MADISON, Wis. (AP) — The state's quasi-public economic development agency lost track of $69 million in loans to businesses because no one was in charge of keeping tabs on that money, members of the board that oversees the agency were told Friday.
Somehow, when the Wisconsin Economic Development Corp. was created last year, no one was put in charge of keeping track of the loans that had been issued by its predecessor agency the Commerce Department, said WEDC's second-in-command Ryan Murray.
"We're still trying to get to the bottom of how that was possible," Murray said in a blunt assessment of the new agency's failings. Murray, who was made aware of the issue last week, said he expected an ongoing state audit to be released in the spring will reveal additional trouble areas that will need to be fixed.
The news is the latest embarrassment to WEDC, the public-private hybrid created by Gov. Scott Walker and the Republican-controlled Legislature to help drive job creation in Wisconsin. Creating the new agency was one of Walker's top priorities when he took office amid a campaign promise to create 250,000 private sector jobs in four years.
The stunning news about the loans - $9 million of which is past due or in default - set off a new round of recriminations from Democratic state Rep. Peter Barca. Barca is a member of WEDC's board who had said Walker and Republicans moved too quickly in creating WEDC.
It's hard to imagine that the duties of tracking tens of millions in dollars in taxpayer money handed out to businesses as loans was somehow lost in the transition, Barca said.
"This was a huge, huge mistake," he said.
Barca pushed for taking immediate steps to oversee the loans, saying the agency has suffered a black eye through the incident.
"We're kind of in a state of chaos here," Barca said.
Federal officials recently raised concerns that for eight months WEDC spent nearly $10 million without legal authority. This summer the state had to suspend and then restart bidding on a state contract after WEDC offered one bidder, Skyward of Stevens Point, tax credits if it won the contract.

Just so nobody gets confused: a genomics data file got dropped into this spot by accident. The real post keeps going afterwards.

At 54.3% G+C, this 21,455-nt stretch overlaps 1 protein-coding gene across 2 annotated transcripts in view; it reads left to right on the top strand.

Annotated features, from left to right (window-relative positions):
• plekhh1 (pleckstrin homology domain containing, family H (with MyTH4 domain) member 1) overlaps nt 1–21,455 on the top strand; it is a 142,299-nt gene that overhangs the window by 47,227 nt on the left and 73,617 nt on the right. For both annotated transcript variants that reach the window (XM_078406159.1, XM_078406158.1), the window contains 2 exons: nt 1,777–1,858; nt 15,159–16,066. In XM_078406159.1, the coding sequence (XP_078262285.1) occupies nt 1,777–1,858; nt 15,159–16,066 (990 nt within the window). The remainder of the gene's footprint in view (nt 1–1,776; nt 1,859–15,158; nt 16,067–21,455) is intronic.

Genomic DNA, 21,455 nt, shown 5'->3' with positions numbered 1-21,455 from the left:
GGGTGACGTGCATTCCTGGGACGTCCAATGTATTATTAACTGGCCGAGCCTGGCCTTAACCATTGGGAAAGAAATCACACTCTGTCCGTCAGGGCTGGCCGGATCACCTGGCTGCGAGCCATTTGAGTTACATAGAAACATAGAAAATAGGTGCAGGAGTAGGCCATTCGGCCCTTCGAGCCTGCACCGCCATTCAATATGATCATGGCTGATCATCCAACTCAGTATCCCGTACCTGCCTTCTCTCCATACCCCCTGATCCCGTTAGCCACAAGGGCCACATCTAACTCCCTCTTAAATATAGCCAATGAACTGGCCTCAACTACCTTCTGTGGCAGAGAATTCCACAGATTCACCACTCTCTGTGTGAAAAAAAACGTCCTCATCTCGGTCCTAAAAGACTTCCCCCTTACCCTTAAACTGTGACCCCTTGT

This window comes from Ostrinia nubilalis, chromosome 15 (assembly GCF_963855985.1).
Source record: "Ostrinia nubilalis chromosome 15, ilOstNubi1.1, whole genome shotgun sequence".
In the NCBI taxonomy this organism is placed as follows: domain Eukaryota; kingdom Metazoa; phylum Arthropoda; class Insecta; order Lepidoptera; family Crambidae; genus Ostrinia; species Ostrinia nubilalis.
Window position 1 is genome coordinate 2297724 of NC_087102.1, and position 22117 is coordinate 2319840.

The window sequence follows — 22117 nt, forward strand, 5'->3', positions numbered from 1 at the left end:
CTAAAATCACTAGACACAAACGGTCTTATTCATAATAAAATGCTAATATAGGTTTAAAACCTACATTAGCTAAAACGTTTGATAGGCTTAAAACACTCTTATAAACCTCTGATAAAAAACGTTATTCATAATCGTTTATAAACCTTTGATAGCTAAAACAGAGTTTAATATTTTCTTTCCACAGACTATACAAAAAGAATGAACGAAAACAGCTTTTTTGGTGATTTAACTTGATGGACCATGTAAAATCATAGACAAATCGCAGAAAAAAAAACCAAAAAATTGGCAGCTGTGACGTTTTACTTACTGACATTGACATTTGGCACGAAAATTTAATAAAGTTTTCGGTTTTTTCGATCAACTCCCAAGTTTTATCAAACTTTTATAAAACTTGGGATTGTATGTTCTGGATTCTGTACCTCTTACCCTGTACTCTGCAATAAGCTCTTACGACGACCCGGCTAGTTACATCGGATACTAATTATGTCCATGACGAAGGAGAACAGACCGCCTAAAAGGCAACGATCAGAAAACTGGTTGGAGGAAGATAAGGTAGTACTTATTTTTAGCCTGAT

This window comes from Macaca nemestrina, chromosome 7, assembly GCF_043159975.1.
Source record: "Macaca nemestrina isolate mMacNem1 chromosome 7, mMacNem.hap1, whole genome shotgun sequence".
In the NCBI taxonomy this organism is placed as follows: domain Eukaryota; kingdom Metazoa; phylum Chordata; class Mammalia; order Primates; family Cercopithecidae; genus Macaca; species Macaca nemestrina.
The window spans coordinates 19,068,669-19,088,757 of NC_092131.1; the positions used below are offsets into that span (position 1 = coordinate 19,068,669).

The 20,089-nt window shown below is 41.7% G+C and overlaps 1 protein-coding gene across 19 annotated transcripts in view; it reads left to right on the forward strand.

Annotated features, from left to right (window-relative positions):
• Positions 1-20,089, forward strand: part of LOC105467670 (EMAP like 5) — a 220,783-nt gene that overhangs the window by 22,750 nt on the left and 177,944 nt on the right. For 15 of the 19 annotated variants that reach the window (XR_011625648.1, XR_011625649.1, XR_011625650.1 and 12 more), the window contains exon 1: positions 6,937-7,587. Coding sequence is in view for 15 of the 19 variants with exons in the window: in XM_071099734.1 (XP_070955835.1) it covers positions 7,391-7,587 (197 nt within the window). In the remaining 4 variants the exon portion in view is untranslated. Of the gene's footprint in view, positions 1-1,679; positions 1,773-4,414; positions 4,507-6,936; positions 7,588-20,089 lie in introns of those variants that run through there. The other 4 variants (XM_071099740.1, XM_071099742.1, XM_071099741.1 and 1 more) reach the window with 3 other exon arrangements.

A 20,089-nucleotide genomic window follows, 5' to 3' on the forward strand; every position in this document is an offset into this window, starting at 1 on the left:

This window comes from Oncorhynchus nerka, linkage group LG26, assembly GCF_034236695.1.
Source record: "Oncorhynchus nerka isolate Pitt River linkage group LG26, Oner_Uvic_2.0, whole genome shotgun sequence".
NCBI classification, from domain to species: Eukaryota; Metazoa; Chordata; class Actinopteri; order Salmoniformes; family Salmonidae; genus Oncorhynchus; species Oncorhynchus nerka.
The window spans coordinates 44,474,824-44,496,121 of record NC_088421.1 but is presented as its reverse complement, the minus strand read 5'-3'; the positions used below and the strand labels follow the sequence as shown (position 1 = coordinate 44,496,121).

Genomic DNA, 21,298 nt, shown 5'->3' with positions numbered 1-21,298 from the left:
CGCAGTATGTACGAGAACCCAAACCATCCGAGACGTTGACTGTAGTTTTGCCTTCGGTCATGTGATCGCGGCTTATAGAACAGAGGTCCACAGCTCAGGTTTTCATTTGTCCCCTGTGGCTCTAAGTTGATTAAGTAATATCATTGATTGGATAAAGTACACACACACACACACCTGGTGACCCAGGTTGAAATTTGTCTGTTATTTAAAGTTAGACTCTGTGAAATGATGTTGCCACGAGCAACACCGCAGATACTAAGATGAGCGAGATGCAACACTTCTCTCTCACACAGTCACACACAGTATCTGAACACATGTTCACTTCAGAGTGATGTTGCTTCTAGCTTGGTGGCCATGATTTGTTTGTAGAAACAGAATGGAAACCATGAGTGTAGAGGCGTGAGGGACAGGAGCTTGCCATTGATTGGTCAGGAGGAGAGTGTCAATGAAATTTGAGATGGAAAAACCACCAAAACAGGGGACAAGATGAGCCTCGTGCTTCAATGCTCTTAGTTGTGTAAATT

And the agency has seen dramatic turnover in leadership.
Its first chief executive officer, Paul Jadin, is leaving in November after just 16 months on the job. Chief financial officer Mike Klosinski, who had just moved into the position over the summer after his predecessor left for the private sector, resigned on Friday.
Walker moved Murray, his former deputy chief of staff, into the second-highest spot in the agency over the summer and charged him with rooting out problems and increasing communication.
Walker said he contemplated giving Murray additional responsibilities while the search for a new CEO is under way. But he backed away from that plan on Friday, and instead the board hired Reed Hall, former executive director of the Marshfield Clinic, as its temporary leader.
"I think we need to let Ryan continue to work in that area identifying some of the challenges," Walker told the board.
Murray is keeping plenty busy.
He told the board that of the 267 loans totaling $69 million in WEDC's portfolio, 48 are past due more than 30 days and another 49 have been referred to the Department of Justice for collection or are in default. All told the problem loans amount to about $9 million.
Of the 48 past-due loans, changes to the original terms are being worked out with 23 recipients, Murray said. Those total $7.8 million. In two cases the recipient is making partial payments monthly and in the remaining 23 the state is attempting to collect or initiate new terms, Murray said.
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